MovieMaker Magazine's 25 Most Influential Directors of All-Time

Discussion in 'Movies' started by Arman, Apr 24, 2005.

  1. Arman

    Arman Screenwriter

    Joined:
    Jan 10, 2003
    Messages:
    1,625
    Likes Received:
    0
    Trophy Points:
    0
    Just read it this morning - I did not see any discussion of this list which was published 2 months ago.(?)
    [/size]

    Let the HTF nitpicking begins [​IMG].

    Though I disagree with few of the rankings (and some unavoidable glaring omissions of Dreyer, Lean, Tarantino, Bresson, Ozu and co.) I thought it's a good, credible and a worth-reading list to be posted here.
     
  2. Steve Christou

    Steve Christou Long Member

    Joined:
    Apr 25, 2000
    Messages:
    15,766
    Likes Received:
    398
    Trophy Points:
    9,110
    Location:
    Manchester, England
    Real Name:
    Steve Christou
    Totally agree with Hitch at no.1, but where's David Lean? Tarantino surely deserves a place on a list of influential directors for his first two films alone, replace Cassavetes with Tarantino, and D.W.Griffith with Lean and you've got it.[​IMG]
     
  3. Chuck Mayer

    Chuck Mayer Lead Actor

    Joined:
    Aug 6, 2001
    Messages:
    8,189
    Likes Received:
    411
    Trophy Points:
    0
    Location:
    Northern Virginia
    Real Name:
    Chuck Mayer
    I'd put Cameron before Tarantino. But I wouldn't remove any of the names on it for him, so there it is. I wouldn't remove anybody for Tarantino either.

    Lean, on the other hand, I'd remove (or bump) quite a few folks...

    Take care,
    Chuck
     
  4. MarcusUdeh

    MarcusUdeh Supporting Actor

    Joined:
    Sep 23, 2003
    Messages:
    785
    Likes Received:
    0
    Trophy Points:
    0
    Spielberg should be number two
     
  5. george kaplan

    george kaplan Executive Producer

    Joined:
    Mar 14, 2001
    Messages:
    13,063
    Likes Received:
    2
    Trophy Points:
    0
    A pretty good list considering that it's not going to please everyone. But as for me, I'd certainly change things around. There's only one slot that I think is exactly right - Hitchcock at #1.

    Too Low:

    Chaplin
    Spielberg
    Coppola
    Hawks
    Lang

    Way Too low:

    Wilder
    Huston
    Allen
    Lubitsch

    Too High:

    Ford
    Eisenstien
    Fellini
    Cassavetes
    Truffault

    Way Too High:

    Griffith
    Godard
    Renoir
    Bunuel

    About Right:

    Welles
    Kubrick
    Scorsese
    Kurosawa
    Bergman
    Keaton

    Missing:

    Curtiz
    Polanski
    Brooks
    Zemekis
    Capra
    Cukor
    Leone
    Sturges
    Tati
     
  6. Robert Crawford

    Robert Crawford Moderator
    Moderator

    Joined:
    Dec 9, 1998
    Messages:
    31,351
    Likes Received:
    6,601
    Trophy Points:
    9,110
    Location:
    Michigan
    Real Name:
    Robert
    George,
    You might think John Ford is rated too high because of your dislike for some of his films, but his influence on filmmakers cannot be denied. There have been too many noted directors like Scorsese and Spielberg who have stated time and time again on how much that man's work influenced their own style. The same can be said about others you have rated too high. Personally, I'm not a big fan of Griffith, but I also recognized his influence on the film industry, thus I think his rank is about right. This listing isn't about like and dislike, but which directors were the most influential in their craft. We can argue to the cows go home about such rankings, but overall, I think this list is a pretty good one which is saying a lot coming from me because I usually have a negative opinion about such listings.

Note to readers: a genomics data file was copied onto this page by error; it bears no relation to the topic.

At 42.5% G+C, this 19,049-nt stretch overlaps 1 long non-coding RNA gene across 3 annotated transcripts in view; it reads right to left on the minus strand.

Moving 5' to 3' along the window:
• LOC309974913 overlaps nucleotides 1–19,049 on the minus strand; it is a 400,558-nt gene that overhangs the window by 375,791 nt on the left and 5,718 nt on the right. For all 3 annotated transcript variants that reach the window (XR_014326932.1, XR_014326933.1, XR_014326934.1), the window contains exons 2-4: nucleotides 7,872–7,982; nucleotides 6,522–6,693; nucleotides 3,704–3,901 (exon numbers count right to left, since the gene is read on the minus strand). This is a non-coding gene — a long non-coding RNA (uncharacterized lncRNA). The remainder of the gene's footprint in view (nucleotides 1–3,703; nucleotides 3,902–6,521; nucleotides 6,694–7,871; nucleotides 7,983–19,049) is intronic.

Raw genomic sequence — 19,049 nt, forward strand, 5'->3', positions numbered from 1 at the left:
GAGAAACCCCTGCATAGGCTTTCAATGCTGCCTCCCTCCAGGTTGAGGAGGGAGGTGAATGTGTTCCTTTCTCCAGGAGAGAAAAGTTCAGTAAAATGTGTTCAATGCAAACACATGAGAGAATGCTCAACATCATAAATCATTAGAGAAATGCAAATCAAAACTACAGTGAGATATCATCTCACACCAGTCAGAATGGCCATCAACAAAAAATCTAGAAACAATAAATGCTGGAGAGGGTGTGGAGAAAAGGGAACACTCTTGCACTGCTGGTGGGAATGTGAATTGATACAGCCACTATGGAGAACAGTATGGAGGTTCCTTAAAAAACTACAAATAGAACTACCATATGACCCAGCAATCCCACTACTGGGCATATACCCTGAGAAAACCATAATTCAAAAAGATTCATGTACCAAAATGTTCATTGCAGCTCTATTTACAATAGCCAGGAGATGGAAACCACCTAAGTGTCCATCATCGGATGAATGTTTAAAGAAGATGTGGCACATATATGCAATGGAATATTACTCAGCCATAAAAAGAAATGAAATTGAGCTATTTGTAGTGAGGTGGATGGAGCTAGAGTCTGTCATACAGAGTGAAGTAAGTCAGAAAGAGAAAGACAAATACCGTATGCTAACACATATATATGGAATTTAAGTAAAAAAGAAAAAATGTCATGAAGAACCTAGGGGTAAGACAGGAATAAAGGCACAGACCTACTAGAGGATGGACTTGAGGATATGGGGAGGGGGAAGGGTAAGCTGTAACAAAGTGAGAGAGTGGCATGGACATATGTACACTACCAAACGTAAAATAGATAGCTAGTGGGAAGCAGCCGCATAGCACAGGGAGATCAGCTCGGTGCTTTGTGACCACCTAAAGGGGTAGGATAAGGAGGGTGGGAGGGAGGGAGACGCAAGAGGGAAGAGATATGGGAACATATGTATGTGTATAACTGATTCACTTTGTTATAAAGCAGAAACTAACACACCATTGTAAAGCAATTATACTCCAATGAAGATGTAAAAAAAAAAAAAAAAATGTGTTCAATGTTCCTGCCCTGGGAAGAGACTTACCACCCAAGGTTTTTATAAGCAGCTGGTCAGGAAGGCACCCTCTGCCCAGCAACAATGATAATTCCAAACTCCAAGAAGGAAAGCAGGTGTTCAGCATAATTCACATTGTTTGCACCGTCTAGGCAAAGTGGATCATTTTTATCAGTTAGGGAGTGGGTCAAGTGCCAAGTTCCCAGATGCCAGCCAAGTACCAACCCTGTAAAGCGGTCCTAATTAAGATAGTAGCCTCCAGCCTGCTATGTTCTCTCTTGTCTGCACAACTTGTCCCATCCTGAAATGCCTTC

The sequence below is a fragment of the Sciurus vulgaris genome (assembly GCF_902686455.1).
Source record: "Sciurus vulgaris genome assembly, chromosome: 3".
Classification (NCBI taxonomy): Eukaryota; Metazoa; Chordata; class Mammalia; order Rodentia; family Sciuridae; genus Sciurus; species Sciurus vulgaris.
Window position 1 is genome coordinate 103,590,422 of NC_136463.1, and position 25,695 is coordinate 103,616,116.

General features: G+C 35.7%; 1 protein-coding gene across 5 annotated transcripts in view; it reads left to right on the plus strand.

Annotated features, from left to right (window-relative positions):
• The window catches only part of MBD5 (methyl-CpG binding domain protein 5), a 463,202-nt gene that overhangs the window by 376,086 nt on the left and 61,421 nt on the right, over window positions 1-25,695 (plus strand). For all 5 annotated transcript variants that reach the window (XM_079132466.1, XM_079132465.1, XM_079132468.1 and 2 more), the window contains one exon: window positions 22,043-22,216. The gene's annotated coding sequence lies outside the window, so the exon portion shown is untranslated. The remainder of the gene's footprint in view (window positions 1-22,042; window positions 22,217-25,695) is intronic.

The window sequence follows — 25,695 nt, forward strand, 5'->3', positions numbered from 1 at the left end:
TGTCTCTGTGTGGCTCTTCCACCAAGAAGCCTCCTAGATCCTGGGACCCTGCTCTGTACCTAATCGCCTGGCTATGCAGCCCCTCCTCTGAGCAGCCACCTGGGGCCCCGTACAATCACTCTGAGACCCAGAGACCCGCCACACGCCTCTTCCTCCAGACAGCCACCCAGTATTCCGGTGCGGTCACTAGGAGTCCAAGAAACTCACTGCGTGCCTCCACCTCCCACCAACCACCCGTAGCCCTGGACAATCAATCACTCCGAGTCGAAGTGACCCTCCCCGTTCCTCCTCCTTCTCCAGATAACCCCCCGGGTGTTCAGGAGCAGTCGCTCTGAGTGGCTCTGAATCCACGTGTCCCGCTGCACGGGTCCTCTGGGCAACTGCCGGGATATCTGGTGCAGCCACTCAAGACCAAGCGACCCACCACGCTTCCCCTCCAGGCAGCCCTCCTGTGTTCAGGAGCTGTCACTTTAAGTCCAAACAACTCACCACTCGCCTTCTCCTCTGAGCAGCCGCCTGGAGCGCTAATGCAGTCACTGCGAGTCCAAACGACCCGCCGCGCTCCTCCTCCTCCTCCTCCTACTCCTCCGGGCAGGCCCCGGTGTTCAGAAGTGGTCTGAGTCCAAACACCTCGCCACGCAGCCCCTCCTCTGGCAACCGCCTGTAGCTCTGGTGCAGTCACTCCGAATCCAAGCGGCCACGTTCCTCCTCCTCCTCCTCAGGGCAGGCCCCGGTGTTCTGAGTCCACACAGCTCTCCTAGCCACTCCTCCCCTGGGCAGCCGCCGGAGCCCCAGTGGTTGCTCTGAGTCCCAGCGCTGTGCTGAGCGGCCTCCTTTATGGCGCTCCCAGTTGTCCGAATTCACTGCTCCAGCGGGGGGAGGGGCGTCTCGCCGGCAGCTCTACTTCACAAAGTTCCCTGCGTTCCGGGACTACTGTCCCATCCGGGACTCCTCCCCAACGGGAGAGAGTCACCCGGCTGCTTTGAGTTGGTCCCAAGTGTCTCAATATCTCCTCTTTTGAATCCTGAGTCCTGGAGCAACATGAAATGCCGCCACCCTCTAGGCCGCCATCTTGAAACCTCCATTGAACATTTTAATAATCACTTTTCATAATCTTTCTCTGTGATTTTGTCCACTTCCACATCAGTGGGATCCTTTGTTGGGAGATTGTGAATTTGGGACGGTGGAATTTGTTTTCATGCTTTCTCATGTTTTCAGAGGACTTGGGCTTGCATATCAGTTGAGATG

Crawdaddy
     
  7. Evan Case

    Evan Case Screenwriter

    Joined:
    Jan 22, 2000
    Messages:
    1,113
    Likes Received:
    0
    Trophy Points:
    0
    I liked the list on the whole, but it seemed rather typical that they had to "qualify" Spielberg's high ranking with an entire paragraph demeaning his post-1970s work.

    No one else listed besides Griffith was slammed like Spielberg. I guess Jack is the work of an artist whos has "settled comfortably into the role of director-for-hire", but Saving Private Ryan or A.I. or Empire of the Sun or E.T. are "self-indulgent, lazy and sentimental."

    It was as if they had to soothe certain anti-Spielberg cineastes... "Yeah, we put him at #10, but don't worry, we don't really think he's that good either!"

    Maybe I'm just getting worked up over nothing, but it seems to be disturbingly popular trend in some cinema circles. Outright dislike of the guy or his films is OK by me, but don't give him credit and then tear him down so as not to seem too "common."

    FWIW, my rank of directors would go:

    Hitch
    Kubrick
    Spielberg
    Kurosawa
    Scorsese

    with Lean, Chaplin, Keaton, Renoir, Fellini, Ford, Huston and Hawks all hanging around too.

    Godard is the only one on the main list I don't really care for.

    Evan
     
  8. Seth--L

    Seth--L Screenwriter

    Joined:
    Jun 22, 2003
    Messages:
    1,344
    Likes Received:
    0
    Trophy Points:
    0


    Stagecoach is pretty much the bible on how to make a narrative film. Even Welles, ranked at #1, watched it 40 some times when preparing to make Kane.

    This list only contains narrative directors, neglecting hugely influential directors such as Stan Brakhage, Maya Deren, Frederick Wiseman and Robert Flaherty.
     
  9. george kaplan

    george kaplan Executive Producer

    Joined:
    Mar 14, 2001
    Messages:
    13,063
    Likes Received:
    2
    Trophy Points:
    0
    I didn't say he didn't deserve to be on the list, only that he was rated "too high". I consider #5 too high for Ford, just like I consider #2 too high for D.W. Griffith. And this is based on influence. Griffith gets talked about a lot, was influential for his time, etc., but more influential overall than Welles and many others? Not in my opinion.